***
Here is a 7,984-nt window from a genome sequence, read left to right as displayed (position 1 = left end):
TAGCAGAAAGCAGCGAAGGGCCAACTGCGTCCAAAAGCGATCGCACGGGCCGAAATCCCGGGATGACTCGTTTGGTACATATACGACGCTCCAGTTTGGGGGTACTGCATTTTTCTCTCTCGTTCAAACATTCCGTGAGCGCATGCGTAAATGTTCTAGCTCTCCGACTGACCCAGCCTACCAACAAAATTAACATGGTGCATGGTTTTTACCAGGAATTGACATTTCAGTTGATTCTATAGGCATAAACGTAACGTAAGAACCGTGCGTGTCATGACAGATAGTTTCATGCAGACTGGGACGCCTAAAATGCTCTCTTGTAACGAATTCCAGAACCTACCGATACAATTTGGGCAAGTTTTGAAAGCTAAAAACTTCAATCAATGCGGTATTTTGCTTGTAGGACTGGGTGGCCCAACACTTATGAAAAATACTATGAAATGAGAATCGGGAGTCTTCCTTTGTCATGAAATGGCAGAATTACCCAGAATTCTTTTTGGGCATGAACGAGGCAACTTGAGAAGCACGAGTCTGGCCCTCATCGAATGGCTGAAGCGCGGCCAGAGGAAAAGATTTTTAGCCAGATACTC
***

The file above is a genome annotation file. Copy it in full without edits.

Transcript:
Here is a 7,984-nt window from a genome sequence, read left to right as displayed (position 1 = left end):
TAGCAGAAAGCAGCGAAGGGCCAACTGCGTCCAAAAGCGATCGCACGGGCCGAAATCCCGGGATGACTCGTTTGGTACATATACGACGCTCCAGTTTGGGGGTACTGCATTTTTCTCTCTCGTTCAAACATTCCGTGAGCGCATGCGTAAATGTTCTAGCTCTCCGACTGACCCAGCCTACCAACAAAATTAACATGGTGCATGGTTTTTACCAGGAATTGACATTTCAGTTGATTCTATAGGCATAAACGTAACGTAAGAACCGTGCGTGTCATGACAGATAGTTTCATGCAGACTGGGACGCCTAAAATGCTCTCTTGTAACGAATTCCAGAACCTACCGATACAATTTGGGCAAGTTTTGAAAGCTAAAAACTTCAATCAATGCGGTATTTTGCTTGTAGGACTGGGTGGCCCAACACTTATGAAAAATACTATGAAATGAGAATCGGGAGTCTTCCTTTGTCATGAAATGGCAGAATTACCCAGAATTCTTTTTGGGCATGAACGAGGCAACTTGAGAAGCACGAGTCTGGCCCTCATCGAATGGCTGAAGCGCGGCCAGAGGAAAAGATTTTTAGCCAGATACTC